‘Ghost story without ghosts’
Carrie Coon so badly wanted the slow-burn familial drama “The Nest” to be made, she told its director that she’d step aside so that he could cast “someone more famous” in her role. “The Nest,” which is now playing in select theaters nationwide, is writer-director Sean Durkin’s first in almost 10 years.
His debut, “Martha Marcy May Marlene,” was a critical darling and had a breakout role for Elizabeth Olsen, but in the years since the “mid-budget” films that he wanted to make became even rarer in a franchise-obsessed ecosystem. “It just goes to show how you can be successful and make a very fine and compelling and critically well-received film and still not be able to get something made,” Coon said.
Coon had signed on early to play Allison, one half of a married couple who leave their happy life in the US for the promise of a grander one in the UK in the mid-1980s. The “Leftovers” and “Fargo” actor has a devoted base, but she also knew that it would take a star to get “The Nest” made. She said to Durkin and his producer that they may need to “let her go.”
Durkin, for his part, declined her offer. And thankfully Jude Law entered the picture not too long after. “Like most people, I was just curious to know what Sean was going to do next,” Law said. In Durkin’s script, he found an intriguing challenge in the character of Rory, an entrepreneur whose dreams of a high society life have started to curdle into delusion. When he moves his wife, stepdaughter and son to a stately old mansion in Surrey, the veneer on their yuppie life starts to fade.
“I kept trying to color him so that he was attractive before he became destructive,” Law said. Although Law and Coon were strangers coming into “The Nest,” they quickly found that they shared a common language in the theater. And Durkin’s style of filming, long takes from a distance, complimented their stage backgrounds. “We of course enjoyed that aspect of playing a scene in its entirety and knowing where you go in isn’t where you’re going to come out,” Law said. “You’re going to let the scene affect you and carry you.” Coon was excited to discover that her co-star was “delightful” and “unguarded,” which she said can be rare for someone so famous. “So much of the tone is going to get set by him. And it was such a great energy. He’s such a generous and open person,” she said. “And he was so lovely with the kids (Oona Roche and Charlie Shotwell). He wanted to make sure the kids understood that they were just as much a part of this film, that they should feel free to make choices, that their choices were valid.”
“The Nest,” which has been described as a ghost story without ghosts, is a work of fiction, but Durkin did draw some inspiration from his own life. He spent “a good portion” of his childhood in England and moved to New York at age 11. “Nowadays the move between New York and London is a very seamless one, but at the time, in the late ’80s, early ’90s, there was a very stark difference in atmosphere and feel,” Durkin said. “I wanted to capture that.”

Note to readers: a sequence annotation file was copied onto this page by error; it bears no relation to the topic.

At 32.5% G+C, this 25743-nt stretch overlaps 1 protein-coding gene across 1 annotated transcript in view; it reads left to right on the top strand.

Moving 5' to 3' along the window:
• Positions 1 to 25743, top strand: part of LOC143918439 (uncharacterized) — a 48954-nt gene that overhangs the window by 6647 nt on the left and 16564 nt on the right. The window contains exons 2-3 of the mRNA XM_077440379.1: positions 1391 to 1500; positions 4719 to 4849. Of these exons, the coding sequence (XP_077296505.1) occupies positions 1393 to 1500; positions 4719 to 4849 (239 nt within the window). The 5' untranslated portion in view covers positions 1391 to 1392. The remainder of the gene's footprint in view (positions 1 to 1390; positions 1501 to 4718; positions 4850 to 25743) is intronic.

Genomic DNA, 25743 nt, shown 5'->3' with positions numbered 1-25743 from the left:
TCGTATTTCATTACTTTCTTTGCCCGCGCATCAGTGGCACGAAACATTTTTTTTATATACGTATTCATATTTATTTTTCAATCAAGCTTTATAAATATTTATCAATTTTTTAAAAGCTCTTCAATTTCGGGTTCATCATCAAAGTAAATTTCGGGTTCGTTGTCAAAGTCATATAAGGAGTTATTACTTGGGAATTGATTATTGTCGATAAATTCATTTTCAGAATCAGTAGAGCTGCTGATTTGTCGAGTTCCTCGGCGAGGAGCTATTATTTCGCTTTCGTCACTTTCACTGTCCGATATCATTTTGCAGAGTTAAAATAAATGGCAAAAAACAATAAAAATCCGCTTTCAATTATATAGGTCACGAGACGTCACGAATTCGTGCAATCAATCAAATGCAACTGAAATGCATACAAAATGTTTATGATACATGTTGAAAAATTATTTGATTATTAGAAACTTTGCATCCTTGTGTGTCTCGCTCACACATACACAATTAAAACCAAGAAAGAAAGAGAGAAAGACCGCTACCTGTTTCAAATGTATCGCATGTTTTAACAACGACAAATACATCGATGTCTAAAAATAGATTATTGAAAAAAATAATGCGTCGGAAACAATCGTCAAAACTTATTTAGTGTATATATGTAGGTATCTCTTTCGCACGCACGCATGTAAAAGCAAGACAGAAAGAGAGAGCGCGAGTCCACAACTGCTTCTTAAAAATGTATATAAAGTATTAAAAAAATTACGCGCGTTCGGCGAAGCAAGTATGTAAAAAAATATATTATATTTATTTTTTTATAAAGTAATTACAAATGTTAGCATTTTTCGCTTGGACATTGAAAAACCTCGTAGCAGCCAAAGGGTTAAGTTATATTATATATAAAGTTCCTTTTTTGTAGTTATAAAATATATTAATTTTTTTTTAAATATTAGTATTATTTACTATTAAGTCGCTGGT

The eerie tone he sets is juxtaposed with a vision of 1980s elegance rarely seen in period films. “One of the first things I said to my costume and makeup and art teams is that when people make films about the ’80s, they have too much fun with it,” Durkin said.
“If you look at the real references in family pictures and pictures from the street that aren’t the pop references, it doesn’t look very different from today.” Law said the set and costume design kicked back memories from the time, like a particular pair of shoes he coveted as a young teen “But I’m at the age where I still can’t believe how far away the ’80s are,” Law laughed. “A piece in the ’80s is like a piece in the 1880s.” Coon, who was a child in the mid-’80s, dyed her hair a honey blonde shade that was specific to the era and said that she got to wear “better clothes” than she remembered from the time.
“I got the best of the ’80s palette,” she said, including a reproduction of a stunning black and white suit inspired by a Chloe advertisement. But at the heart of it, behind the wealth signifiers, the chinchilla coats and the earnest class climbing, is a marriage and a family that’s being redefined under the societal pressures of a new environment.
“It was a really egalitarian marriage in a time when that was unusual and she’s thrust into a position of being more of a housewife than she’s ever been. She feels uncomfortable in this new arrangement because it doesn’t suit her,” Coon said. “I’ve never seen marriage dealt with in a film this way. It felt like a very truthful look at the tacit agreements we make. And marriages are built on much less than these two have.”
By Lindsey Bahr